Memphis council passes muni schools lawsuit settlement - FOX13 News, WHBQ FOX 13

Memphis council passes muni schools lawsuit settlement

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    Friday, October 4 2013 3:43 PM EDT2013-10-04 19:43:45 GMT
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DOWNTOWN MEMPHIS, Tenn. (FOX13) -

UPDATE: During their session on Tuesday, Memphis City Council passed the municipal schools-county schools three-year-old merger lawsuit settlement.

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(from earlier)

Memphis City Council attorney Alan Wade has urged council members to pass a resolution officially withdrawing the city's participation in the three-year-old city-county school merger lawsuit.

Wade told the council with all six municipalities having worked out deals with the Shelby County Schools board of education on student assignments and school buildings, the interest of city taxpayers in this case are now protected.

There are some experiences in life you just won't miss after they're gone. Like chasing grim-faced, tight-lipped lawyers in the wind, rain, snow and stifling heat around the federal building, year after year, in hopes of securing one crumb of information on the progress in the school merger lawsuit.

No, I won't miss that because in our business there's always another story and somebody else to chase.

Wade is he silver-haired sage legal eagle who never seems to be wrong with his advice to his employers on city council. So, when council consigliori publicly pronounces the protracted city-county school merger lawsuit is over, then he knows of what he speaks.

"We believe the objectives of the lawsuit have been concluded and I would strongly recommend that you approve us withdrawing and dismissing the case," Wade said.

Just last month, the ever cautious Wade had asked a council committee to hold off passing a similar resolution of withdrawal proposed by an anxious Councilman Lee Harris. Then Wade pointed out only five of the six municipalities had worked out deals on student assignments and school buildings in negotiating with the SCS board.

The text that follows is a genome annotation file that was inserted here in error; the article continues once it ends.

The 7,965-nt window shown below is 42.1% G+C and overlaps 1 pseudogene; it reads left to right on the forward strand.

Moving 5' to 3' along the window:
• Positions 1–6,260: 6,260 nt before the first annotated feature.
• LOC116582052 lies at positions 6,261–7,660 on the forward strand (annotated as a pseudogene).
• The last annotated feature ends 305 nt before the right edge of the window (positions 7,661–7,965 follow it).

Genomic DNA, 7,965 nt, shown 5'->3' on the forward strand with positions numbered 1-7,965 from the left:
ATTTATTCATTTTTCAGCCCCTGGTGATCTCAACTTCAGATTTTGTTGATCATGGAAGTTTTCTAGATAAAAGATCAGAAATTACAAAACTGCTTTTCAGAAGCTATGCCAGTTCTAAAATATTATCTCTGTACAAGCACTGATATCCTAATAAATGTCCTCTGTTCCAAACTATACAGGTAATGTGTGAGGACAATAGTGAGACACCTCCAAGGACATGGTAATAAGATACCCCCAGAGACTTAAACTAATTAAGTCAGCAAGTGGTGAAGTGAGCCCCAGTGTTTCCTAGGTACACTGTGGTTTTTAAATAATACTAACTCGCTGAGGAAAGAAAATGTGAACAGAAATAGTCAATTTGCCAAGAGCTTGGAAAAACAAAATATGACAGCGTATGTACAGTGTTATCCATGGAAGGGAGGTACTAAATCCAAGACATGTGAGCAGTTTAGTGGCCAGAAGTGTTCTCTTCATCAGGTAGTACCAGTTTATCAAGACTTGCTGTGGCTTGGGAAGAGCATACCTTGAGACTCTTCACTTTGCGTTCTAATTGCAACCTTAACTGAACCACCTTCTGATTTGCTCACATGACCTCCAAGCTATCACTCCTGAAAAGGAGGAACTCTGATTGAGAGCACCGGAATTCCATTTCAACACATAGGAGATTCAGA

Since that time, Germantown has agreed to terms with the board in being given liens on five of the eight buildings they wanted for their school district. In representing the city's interest Wade has worked in conjunction with Shelby County Commission outside attorneys since legal proceedings began three years ago.

Wade said although federal Judge Samuel "Hardy" Mays, Jr., didn't give the plaintiffs all they wanted he did try to give both sides leeway in mediating the issues until he'd be forced to step in to keep the merger on track.

"He tried to do that, Wade said. "But, I think he realized that people were at such polar opposites that he had to make some decisions."

With the angry rhetoric, the various suits, appeals, motions and millions of dollars spent, especially by the municipalities, critics would point to all the litigation as accomplishing nothing at all except to make some law firms richer.

"I don't think so," Wade said. "I think, one, you have a unified system. You have individual municipal schools. It's not completely the same. All the students are not there. The school board made a conscious decision, as we proved in the case, that you can't give up all these kids without hurting yourself financially.

"I think it's the best of all worlds," he added. "I mean it could have been more divisive and a lot worse. So, I think it's a good result."

And remember, Wade just never seems to be wrong.

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